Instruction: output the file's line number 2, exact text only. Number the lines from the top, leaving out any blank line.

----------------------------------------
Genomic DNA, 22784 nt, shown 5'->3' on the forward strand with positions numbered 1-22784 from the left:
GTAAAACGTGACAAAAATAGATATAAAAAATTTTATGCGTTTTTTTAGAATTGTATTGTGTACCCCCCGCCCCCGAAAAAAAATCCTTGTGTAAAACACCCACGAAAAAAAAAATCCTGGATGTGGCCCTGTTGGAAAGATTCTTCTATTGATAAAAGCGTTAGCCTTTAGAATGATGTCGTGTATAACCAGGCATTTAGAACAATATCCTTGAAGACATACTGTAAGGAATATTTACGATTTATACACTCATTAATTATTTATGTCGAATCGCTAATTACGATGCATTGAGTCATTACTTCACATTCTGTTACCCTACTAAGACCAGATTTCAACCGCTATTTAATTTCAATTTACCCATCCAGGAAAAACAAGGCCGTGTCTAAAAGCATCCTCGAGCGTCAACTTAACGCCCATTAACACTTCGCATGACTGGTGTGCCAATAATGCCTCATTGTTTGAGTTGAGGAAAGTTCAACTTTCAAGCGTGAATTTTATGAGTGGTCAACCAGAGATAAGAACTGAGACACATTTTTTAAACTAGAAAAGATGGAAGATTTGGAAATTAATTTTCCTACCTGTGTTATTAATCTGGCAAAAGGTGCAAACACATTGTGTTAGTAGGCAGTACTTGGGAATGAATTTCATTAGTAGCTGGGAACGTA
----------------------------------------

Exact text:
GTAAAACGTGACAAAAATAGATATAAAAAATTTTATGCGTTTTTTTAGAATTGTATTGTGTACCCCCCGCCCCCGAAAAAAAATCCTTGTGTAAAACACCCACGAAAAAAAAAATCCTGGATGTGGCCCTGTTGGAAAGATTCTTCTATTGATAAAAGCGTTAGCCTTTAGAATGATGTCGTGTATAACCAGGCATTTAGAACAATATCCTTGAAGACATACTGTAAGGAATATTTACGATTTATACACTCATTAATTATTTATGTCGAATCGCTAATTACGATGCATTGAGTCATTACTTCACATTCTGTTACCCTACTAAGACCAGATTTCAACCGCTATTTAATTTCAATTTACCCATCCAGGAAAAACAAGGCCGTGTCTAAAAGCATCCTCGAGCGTCAACTTAACGCCCATTAACACTTCGCATGACTGGTGTGCCAATAATGCCTCATTGTTTGAGTTGAGGAAAGTTCAACTTTCAAGCGTGAATTTTATGAGTGGTCAACCAGAGATAAGAACTGAGACACATTTTTTAAACTAGAAAAGATGGAAGATTTGGAAATTAATTTTCCTACCTGTGTTATTAATCTGGCAAAAGGTGCAAACACATTGTGTTAGTAGGCAGTACTTGGGAATGAATTTCATTAGTAGCTGGGAACGTA